Skip to main content

Removing Necrosis From A Wound Bed Using Debridement

Wound debridement is a fundamental concept in the wound bed preparation model. Both the removal of necrosis from a wound bed and the process of debridement are crucial to infection prevention and wound healing. As research uncovers the role of biofilm in relation to the chronic inflammatory state and stalled wound healing, the discussion of debridement has resurfaced in the wound care community.

Conservative sharp wound debridement (CSWD) can be done in many settings, including the patient’s home, ambulatory clinics, or in the acute care setting.1 Many health care professionals can perform CSWD, provided that it is within the professional’s scope of practice. Factors such as infection control, pain management, control of bleeding, and differentiation among tissue types are crucial when debridement is performed. Poor technique can result in lacerations, infections, and possible amputation, and studies have shown that formalized training can result in fewer complications.2 Some studies have shown that while increased formal CSWD training can improve patient outcomes, challenges exist when supervising clinicians are not well-versed in wound care or CSWD.3 One study utilized management algorithms and nurses to perform CSWD in diabetic foot ulcerations and displayed no complications to CSWD as well as cost savings when CSWD was performed by nurses.4

While it is advantageous that many clinicians can perform CSWD, there is no standardized training for this important skill, and the performance metrics remain unclear. There are a variety of courses to learn CSWD; however, the onus of developing this skill remains with the individual clinician or clinical overseers and organizations.1 Many clinicians are self-taught CWSD on the job, without formal training or competency evaluation.

Students and wound care clinicians should be taught and evaluated using a range of methods, and attention must be paid to CSWD training. One emerging modality in medical education is simulation, where skills can be practiced in real-life settings without risk of patient harm.5 Social media, podcasts, videos, and other online resources provide educational content and technologies.6 The use of these modalities allows for efficient learning, often with built-in virtual reality and simulation scenarios.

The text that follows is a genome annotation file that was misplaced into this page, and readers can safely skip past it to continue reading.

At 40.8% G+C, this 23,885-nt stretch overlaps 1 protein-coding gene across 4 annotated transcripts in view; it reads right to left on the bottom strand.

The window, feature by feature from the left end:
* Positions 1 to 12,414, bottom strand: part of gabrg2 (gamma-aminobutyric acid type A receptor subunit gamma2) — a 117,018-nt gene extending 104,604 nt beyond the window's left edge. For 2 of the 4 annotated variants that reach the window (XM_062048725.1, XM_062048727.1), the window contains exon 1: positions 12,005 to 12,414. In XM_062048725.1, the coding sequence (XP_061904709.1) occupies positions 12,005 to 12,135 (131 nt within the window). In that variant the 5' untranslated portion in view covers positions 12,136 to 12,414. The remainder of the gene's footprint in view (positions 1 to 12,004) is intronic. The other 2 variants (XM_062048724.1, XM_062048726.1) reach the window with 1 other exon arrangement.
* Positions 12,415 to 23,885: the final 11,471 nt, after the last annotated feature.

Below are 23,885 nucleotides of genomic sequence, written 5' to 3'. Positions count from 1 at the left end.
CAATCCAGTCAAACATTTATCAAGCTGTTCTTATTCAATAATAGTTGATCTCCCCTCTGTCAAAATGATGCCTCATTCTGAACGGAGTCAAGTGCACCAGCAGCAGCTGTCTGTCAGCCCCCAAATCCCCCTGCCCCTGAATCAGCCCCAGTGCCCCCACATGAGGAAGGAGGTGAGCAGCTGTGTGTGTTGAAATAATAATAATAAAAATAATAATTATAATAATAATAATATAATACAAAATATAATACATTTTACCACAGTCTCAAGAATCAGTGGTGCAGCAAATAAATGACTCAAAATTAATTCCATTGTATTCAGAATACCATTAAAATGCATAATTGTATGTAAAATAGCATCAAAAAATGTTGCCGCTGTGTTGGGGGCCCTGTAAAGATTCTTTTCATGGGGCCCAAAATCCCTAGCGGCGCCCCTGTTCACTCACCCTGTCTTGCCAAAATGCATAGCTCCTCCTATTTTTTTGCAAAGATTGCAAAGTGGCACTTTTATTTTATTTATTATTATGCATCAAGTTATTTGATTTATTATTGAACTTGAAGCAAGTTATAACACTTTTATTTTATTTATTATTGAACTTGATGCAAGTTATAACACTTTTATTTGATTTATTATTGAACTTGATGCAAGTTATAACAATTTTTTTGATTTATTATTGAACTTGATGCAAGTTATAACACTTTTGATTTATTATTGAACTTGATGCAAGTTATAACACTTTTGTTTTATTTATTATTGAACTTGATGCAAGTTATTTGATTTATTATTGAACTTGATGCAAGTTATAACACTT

Wound care clinicians recognize the importance of debridement, especially with emerging science on biofilm and its contribution to stalled wound closure. Employing standardized methods to teach CSWD stands to benefit patients and practices. The use of creative techniques such as simulation, virtual reality, and use of other technological resources to further CSWD effectiveness serves to further the field of wound care.


  1. Coutts HP, Raizman R, Grady N. Sharp wound debridement: patient selection and perspectives. Chronic Wound Care Management and Research. 2018;5:29–­36. doi:10.2147/CWCMR.S146747
  2. Grollo A, Morphet A, Shields N. Simulation improves podiatry student skills and confidence in conservative sharp debridement on feet: a pilot randomized controlled trialJ Am Podiatr Med Assoc. 2018;108(6):466–471. doi:10.7547/16-121
  3. White-Chu EF, Le T, Cordrey R. Implementing a chronic wound care workshop for internal medicine residents. Adv Skin Wound Care. 2019;32(2):85–87. doi:10.1097/01.ASW.0000549609.21974.6f
  4. Schumer RA, Guetschow BL, Ripoli MV, Phisitkul P, Gardner SE, Femino JE. Preliminary experience with conservative sharp wound debridement by nurses in the outpatient management of diabetic foot ulcers: safety, efficacy, and economic analysis. Iowa Orthop J. 2020;40(1):43–47.
  5. Weeks KW, Coben D, O'Neill D, et al. Developing and integrating nursing competence through authentic technology-enhanced clinical simulation education: pedagogies for reconceptualising the theory-practice gap. Nurse Educ Pract. 2019;37:29–38. doi:10.1016/j.nepr.2019.04.010
  6. Evans CH, Schenarts KD. Evolving educational techniques in surgical training. Surg Clin North Am. 2016;96(1):71–88. doi:10.1016/j.suc.2015.09.005
Back to Top